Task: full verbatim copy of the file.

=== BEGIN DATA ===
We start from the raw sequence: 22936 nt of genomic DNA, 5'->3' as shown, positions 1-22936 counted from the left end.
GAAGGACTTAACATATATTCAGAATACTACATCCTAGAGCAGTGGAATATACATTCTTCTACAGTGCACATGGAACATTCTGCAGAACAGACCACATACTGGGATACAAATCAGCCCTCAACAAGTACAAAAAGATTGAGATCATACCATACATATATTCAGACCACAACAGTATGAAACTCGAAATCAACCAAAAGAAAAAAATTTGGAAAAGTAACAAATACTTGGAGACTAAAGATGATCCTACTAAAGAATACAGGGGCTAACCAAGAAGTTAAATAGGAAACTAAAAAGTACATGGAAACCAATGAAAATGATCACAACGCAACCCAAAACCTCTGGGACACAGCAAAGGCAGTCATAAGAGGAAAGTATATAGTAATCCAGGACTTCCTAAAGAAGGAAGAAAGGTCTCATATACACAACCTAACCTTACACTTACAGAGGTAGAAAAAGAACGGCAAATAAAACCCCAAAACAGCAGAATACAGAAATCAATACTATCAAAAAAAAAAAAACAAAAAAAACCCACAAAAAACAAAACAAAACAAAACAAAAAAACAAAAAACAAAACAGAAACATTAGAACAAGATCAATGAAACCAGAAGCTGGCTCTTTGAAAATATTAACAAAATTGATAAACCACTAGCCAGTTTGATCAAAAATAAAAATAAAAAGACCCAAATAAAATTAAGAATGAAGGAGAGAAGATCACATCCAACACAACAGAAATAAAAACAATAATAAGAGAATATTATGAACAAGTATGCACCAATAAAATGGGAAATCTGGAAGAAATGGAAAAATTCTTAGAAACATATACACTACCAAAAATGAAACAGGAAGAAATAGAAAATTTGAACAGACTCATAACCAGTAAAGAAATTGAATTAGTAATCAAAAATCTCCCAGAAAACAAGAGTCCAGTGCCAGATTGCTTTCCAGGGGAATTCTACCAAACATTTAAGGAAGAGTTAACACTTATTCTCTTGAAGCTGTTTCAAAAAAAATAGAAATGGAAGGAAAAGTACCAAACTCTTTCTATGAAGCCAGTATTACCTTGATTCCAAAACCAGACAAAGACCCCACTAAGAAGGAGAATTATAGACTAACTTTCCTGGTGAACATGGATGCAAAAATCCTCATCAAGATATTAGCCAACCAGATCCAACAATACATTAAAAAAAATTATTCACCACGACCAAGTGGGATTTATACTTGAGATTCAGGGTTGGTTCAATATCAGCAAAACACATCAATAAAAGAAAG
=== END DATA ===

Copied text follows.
We start from the raw sequence: 22936 nt of genomic DNA, 5'->3' as shown, positions 1-22936 counted from the left end.
GAAGGACTTAACATATATTCAGAATACTACATCCTAGAGCAGTGGAATATACATTCTTCTACAGTGCACATGGAACATTCTGCAGAACAGACCACATACTGGGATACAAATCAGCCCTCAACAAGTACAAAAAGATTGAGATCATACCATACATATATTCAGACCACAACAGTATGAAACTCGAAATCAACCAAAAGAAAAAAATTTGGAAAAGTAACAAATACTTGGAGACTAAAGATGATCCTACTAAAGAATACAGGGGCTAACCAAGAAGTTAAATAGGAAACTAAAAAGTACATGGAAACCAATGAAAATGATCACAACGCAACCCAAAACCTCTGGGACACAGCAAAGGCAGTCATAAGAGGAAAGTATATAGTAATCCAGGACTTCCTAAAGAAGGAAGAAAGGTCTCATATACACAACCTAACCTTACACTTACAGAGGTAGAAAAAGAACGGCAAATAAAACCCCAAAACAGCAGAATACAGAAATCAATACTATCAAAAAAAAAAAAACAAAAAAAACCCACAAAAAACAAAACAAAACAAAACAAAAAAACAAAAAACAAAACAGAAACATTAGAACAAGATCAATGAAACCAGAAGCTGGCTCTTTGAAAATATTAACAAAATTGATAAACCACTAGCCAGTTTGATCAAAAATAAAAATAAAAAGACCCAAATAAAATTAAGAATGAAGGAGAGAAGATCACATCCAACACAACAGAAATAAAAACAATAATAAGAGAATATTATGAACAAGTATGCACCAATAAAATGGGAAATCTGGAAGAAATGGAAAAATTCTTAGAAACATATACACTACCAAAAATGAAACAGGAAGAAATAGAAAATTTGAACAGACTCATAACCAGTAAAGAAATTGAATTAGTAATCAAAAATCTCCCAGAAAACAAGAGTCCAGTGCCAGATTGCTTTCCAGGGGAATTCTACCAAACATTTAAGGAAGAGTTAACACTTATTCTCTTGAAGCTGTTTCAAAAAAAATAGAAATGGAAGGAAAAGTACCAAACTCTTTCTATGAAGCCAGTATTACCTTGATTCCAAAACCAGACAAAGACCCCACTAAGAAGGAGAATTATAGACTAACTTTCCTGGTGAACATGGATGCAAAAATCCTCATCAAGATATTAGCCAACCAGATCCAACAATACATTAAAAAAAATTATTCACCACGACCAAGTGGGATTTATACTTGAGATTCAGGGTTGGTTCAATATCAGCAAAACACATCAATAAAAGAAAG